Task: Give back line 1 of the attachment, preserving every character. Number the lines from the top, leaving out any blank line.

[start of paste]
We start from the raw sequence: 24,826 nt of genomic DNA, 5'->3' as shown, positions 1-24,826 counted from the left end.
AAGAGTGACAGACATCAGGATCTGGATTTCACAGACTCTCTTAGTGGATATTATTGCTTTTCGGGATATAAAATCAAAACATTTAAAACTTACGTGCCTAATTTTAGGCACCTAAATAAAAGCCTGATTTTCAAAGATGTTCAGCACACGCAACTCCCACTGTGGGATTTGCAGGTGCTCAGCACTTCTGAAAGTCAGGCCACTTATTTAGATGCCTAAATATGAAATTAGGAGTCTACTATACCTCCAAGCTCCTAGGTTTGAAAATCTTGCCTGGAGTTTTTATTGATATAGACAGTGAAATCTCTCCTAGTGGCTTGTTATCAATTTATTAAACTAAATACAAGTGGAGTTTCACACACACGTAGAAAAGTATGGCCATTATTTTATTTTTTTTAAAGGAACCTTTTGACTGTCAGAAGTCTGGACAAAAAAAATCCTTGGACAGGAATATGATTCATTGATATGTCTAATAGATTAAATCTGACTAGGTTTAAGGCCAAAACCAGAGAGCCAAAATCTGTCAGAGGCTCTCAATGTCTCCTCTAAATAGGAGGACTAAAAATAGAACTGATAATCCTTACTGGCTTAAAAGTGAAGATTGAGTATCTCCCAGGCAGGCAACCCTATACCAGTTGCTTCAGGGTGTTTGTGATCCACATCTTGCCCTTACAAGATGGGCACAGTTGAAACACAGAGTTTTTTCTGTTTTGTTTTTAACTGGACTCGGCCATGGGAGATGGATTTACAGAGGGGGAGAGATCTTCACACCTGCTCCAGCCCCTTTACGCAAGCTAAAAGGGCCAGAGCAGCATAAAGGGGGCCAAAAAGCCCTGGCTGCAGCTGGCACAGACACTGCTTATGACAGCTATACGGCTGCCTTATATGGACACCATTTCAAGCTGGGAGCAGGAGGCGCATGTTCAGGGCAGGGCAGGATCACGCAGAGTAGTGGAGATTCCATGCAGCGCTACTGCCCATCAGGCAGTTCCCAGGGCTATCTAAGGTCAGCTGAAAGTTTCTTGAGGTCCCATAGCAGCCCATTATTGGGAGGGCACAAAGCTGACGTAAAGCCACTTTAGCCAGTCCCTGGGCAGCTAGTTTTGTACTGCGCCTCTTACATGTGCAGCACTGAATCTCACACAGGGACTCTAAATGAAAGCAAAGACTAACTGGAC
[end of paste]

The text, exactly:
We start from the raw sequence: 24,826 nt of genomic DNA, 5'->3' as shown, positions 1-24,826 counted from the left end.